IEEE 802.11 medium access control (MAC), called distributed coordination function (DCF), provides two different access modes, namely, 2-way (basic access) and 4-way (RTS/CTS) handshaking. The 4-way handshaking has been introduced in order to combat the hidden terminal phenomenon. It has been also proved that such a mechanism can be beneficial even in the absence of hidden terminals, because of the collision time reduction. We analyze the effectiveness of the RTS/CTS access mode, in current 802.11b and 802.11a networks. Since the rates employed for control frame transmissions can be much lower than the rate employed for data frames, the assumption on the basis of the 4-way handshaking introduction, i.e., a short transmission time for the RTS control frame, is no longer valid. As a consequence, the basic access mode results in the optimal access solution in most cases, even in heavy load conditions with hidden nodes. We compare the 2-way and 4-way access performances through both analytical and simulation tools. We also discuss the operating conditions at which the switch from one access mode to another is desired for the cases of uniform and heterogeneous data rates among the stations. We conclude that, for the heterogeneous data rate environments, the RTS/CTS threshold should be redefined as a frame transmission time rather than as a frame size.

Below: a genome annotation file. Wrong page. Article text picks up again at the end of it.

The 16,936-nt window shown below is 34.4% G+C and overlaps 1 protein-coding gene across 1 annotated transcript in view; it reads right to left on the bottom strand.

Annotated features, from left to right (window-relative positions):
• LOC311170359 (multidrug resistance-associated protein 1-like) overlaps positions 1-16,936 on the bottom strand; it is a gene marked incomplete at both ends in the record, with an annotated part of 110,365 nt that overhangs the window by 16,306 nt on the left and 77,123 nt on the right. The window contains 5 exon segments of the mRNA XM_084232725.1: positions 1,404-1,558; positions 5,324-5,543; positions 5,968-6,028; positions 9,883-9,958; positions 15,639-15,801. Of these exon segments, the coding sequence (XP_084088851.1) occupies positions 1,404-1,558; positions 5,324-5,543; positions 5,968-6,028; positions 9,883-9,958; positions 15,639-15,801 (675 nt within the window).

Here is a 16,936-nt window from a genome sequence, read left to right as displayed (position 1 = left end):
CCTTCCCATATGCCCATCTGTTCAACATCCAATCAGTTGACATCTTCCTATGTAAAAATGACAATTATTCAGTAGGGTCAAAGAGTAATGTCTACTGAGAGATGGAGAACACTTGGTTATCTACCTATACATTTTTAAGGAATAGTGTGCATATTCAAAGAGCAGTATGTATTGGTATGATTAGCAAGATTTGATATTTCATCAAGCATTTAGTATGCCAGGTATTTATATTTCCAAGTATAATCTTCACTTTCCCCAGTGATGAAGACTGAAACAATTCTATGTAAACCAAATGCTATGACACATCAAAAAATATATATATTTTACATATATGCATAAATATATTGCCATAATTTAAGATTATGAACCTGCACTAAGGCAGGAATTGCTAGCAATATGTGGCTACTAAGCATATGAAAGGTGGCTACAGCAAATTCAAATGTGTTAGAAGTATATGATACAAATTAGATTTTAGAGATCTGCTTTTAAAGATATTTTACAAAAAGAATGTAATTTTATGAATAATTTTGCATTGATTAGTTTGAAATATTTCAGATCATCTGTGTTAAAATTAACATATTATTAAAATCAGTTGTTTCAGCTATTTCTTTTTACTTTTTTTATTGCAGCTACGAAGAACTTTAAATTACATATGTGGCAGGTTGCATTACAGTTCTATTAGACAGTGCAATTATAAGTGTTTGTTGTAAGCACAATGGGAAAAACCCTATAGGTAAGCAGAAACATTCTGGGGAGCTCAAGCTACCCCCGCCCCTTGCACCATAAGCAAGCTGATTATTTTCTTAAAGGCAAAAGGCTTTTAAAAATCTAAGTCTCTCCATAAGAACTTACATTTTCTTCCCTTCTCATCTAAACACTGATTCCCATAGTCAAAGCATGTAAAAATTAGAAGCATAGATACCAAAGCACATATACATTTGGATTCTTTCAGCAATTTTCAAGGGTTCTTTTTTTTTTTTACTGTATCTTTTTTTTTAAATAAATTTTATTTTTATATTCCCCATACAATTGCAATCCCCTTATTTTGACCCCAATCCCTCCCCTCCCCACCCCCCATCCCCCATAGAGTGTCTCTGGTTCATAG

|Numero di pagine||9|
|Stato di pubblicazione||Published - 2005|
All Science Journal Classification (ASJC) codes
- Computer Networks and Communications